It seems to me we would be hard put to find a more appropriate Gospel for people preparing to travel in COVID times. Jesus invites us: Come away by yourself to a deserted place and rest awhile. “Ah, but Jesus,” you might be thinking: “most of us are tired of “deserted places.” But the idea of “rest while” from all the restrictions, the tangible fears, the ZOOM meeting. Now, that’s appealing.”
And, we’d think it bizarre for a traveler not to be prepared for their journey. We’d feel pity for the poor traveler who never read his/her itinerary and knew what the changing CDC requirements for the day of travel and at the destination. Which of these hundreds of aircraft might go where I want to go is the most safety conscious? Another summer the journey might not be the destination. We might be looking forward to the great feeling of just relaxing and enjoying a drive. Without wondering are we there yet? Does this motel look clean? Does this station have gas? Another summer we might view a crowded restaurant parking lot as a sign of “good food.” Today, we search for a place “not too crowded” for social distancing.
This week Jesus invites us, forget all that and “come away to a deserted place all by yourselves and rest a while.” There are four parts to that statement – each one means something on its own: Come away. To a deserted place. All by yourselves. And rest a while.
Some people (surely not any of us) wear a badge of busyness as if it were a badge of honor. You might hear: “How are things going?” “Well, it been pretty crazy, I’ve been busy all day. Not enough time for everything.” The implicit message being: “I’m worthwhile because I’m busy.” But, you and I know it’s not really a badge of honor – it a sign of an imbalanced life … Remember the little saying: “all work and no play makes Jill a dull person.” There’s a better one: “Never get so busy making a living that you forget to make a life.”
Listen closely to Jesus’ words of invitation. He says precisely: Come away. He doesn’t say “get away” or “go away.” No, he says: “Come away.” An invitation that implies companionship” with the one whose yoke is easy. The One who promises His burden is light.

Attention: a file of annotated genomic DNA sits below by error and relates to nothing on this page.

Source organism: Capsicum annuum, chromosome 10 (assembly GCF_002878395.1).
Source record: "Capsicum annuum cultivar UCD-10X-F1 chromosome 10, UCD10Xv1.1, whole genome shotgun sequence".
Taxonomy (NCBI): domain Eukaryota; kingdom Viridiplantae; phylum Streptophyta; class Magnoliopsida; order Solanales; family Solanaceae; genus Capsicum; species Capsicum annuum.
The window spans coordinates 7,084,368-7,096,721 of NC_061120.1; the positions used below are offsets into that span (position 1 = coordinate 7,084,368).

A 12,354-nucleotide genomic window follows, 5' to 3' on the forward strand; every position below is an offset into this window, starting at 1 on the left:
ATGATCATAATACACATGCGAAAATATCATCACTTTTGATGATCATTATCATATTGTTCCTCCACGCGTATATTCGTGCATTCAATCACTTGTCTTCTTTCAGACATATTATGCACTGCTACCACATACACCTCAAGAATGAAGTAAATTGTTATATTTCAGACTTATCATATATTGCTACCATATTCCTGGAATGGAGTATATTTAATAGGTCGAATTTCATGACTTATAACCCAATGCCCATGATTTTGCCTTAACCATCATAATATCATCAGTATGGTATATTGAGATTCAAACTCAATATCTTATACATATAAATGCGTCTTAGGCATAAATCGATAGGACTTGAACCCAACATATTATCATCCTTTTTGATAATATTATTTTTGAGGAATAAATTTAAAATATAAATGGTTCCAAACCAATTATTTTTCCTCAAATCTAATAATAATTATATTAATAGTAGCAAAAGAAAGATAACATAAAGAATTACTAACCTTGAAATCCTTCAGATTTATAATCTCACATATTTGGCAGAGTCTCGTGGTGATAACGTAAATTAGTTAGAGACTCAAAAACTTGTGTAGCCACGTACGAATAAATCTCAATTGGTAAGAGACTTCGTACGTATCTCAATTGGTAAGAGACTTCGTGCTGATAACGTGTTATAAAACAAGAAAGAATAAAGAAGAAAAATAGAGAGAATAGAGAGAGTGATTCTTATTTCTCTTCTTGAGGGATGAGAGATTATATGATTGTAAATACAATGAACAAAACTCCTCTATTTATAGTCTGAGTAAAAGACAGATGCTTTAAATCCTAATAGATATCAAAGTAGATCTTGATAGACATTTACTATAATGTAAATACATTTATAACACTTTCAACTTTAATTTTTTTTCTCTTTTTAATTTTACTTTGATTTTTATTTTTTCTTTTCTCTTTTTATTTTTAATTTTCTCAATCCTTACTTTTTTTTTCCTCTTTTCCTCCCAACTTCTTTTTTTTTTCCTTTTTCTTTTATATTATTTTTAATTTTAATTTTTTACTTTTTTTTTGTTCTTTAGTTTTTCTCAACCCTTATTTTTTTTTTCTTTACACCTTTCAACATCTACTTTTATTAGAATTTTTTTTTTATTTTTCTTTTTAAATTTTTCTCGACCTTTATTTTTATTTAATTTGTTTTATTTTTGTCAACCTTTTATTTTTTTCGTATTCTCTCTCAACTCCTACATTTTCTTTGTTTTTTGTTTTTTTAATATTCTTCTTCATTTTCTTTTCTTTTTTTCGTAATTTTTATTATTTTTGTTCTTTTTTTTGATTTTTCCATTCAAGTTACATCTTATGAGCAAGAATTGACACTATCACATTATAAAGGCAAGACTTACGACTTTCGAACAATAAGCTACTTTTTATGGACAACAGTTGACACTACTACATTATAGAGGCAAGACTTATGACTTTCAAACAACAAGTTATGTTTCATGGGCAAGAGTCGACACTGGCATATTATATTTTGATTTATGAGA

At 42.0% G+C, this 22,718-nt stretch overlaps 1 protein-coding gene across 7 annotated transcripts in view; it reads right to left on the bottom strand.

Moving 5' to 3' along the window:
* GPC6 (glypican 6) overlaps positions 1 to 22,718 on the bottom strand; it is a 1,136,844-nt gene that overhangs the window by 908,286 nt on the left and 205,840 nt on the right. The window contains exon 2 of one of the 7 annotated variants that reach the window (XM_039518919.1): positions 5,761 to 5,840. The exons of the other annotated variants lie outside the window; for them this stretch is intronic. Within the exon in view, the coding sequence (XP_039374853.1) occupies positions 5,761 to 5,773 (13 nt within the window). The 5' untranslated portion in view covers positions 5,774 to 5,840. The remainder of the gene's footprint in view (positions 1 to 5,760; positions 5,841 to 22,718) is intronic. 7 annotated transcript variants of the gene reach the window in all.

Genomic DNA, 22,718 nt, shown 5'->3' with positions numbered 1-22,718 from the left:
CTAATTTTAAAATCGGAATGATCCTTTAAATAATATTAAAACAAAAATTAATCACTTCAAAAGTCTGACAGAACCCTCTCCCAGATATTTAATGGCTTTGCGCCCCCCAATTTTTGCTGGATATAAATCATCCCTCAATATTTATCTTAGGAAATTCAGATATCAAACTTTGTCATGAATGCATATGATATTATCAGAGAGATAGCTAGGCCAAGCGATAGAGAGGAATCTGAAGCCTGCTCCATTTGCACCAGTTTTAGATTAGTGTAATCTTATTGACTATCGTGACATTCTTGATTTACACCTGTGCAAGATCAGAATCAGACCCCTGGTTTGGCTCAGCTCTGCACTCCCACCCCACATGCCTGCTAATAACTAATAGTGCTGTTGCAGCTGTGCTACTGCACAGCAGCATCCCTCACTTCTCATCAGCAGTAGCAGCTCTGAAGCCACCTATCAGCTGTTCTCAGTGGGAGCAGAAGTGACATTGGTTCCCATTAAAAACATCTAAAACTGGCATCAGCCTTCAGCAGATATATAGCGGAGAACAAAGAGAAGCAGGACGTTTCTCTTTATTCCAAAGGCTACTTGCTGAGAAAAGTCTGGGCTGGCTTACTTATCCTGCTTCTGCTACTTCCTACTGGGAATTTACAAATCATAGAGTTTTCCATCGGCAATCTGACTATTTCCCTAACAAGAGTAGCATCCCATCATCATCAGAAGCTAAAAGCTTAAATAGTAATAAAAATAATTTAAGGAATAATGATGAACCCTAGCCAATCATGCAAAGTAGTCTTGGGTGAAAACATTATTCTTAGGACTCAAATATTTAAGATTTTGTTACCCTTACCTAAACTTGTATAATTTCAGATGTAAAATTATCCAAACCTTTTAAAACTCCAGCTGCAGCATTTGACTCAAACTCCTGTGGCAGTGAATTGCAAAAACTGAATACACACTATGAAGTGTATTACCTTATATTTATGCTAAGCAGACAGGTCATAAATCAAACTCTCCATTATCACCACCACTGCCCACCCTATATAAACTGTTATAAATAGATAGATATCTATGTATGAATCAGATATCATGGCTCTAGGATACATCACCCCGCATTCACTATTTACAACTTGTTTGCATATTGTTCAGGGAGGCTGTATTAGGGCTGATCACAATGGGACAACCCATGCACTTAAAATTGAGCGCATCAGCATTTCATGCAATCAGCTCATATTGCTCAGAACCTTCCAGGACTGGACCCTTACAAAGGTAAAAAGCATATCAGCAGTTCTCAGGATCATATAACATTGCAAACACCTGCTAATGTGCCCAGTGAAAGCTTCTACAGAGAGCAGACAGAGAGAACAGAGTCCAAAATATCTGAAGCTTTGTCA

To a deserted place. I’m reminded of a message a few years ago from our retreat director Abbot Primate Gregory Polan: “It is my conviction that monasteries are among the most important places to our world today … what we offer is a warm welcome, whoever you are and whatever your story in life tells; we say, ‘come and be with us and find healing in the Word of God that we offer you’.” During COVID times our message from Holy Name may have been less “come away” but it was nonetheless sincere. Our Development Staff, with the input of some of the Sisters has reached out through Eblasts, website posts, snail mail and ZOOM opportunities. These were, and will continue to be invitation to our readers to recharge their spiritual batteries – to take time out of their self-made busyness trenches to keep company with God.
The view from the street here at the monastery offers sight of our grounds that are seen as an oasis for world-weary guests. But the seeds we plant must be sown more deeply than the grass. How good would a farm be if the owners only painted the silos and mended the fences? But never sowed seeds: no veggies, no fruit = no dinner.
Just in case you missed it, the invitation Jesus extends is to be “All by yourselves.” Jesus really means it. We have to find and take advantage of moments of quietness and prayer. The traffic can be whizzing by but in the quiet in the car I’m driving – maybe with gentle music in the background – can afford us time for “tightening the bonds that bind us ever closer to God and each other.”
And finally, Jesus says: Rest a while. This isn’t laziness. It’s not a perpetual state. It’s temporary. It’s for a while. But, for that while, it’s about rest. We cannot just minister to others day by day, month by month. We won’t be able to take care of others if we don’t make time to cater to ourselves and our own needs. We need to embrace the spiritual practice of rest. And, while some may think you’re a little crazy (or lazy)…you’ll be crazy in all the right ways.
First, forget technology exists – except maybe for some soft, calming music. Build in down-time to explore your feelings and get to the core of changes you need to make. Seize the opportunity to enjoy nature, the glorious sky, the rolling clouds and that rainbow. Take time to just BE.
Little by little you’ll discover that these “desert times” when you “come away awhile by yourself” with God can lift you out of life’s ruts and be restorative balm for body and spirit.
~Reflection by Sister Roberta Bailey, OSB, Prioress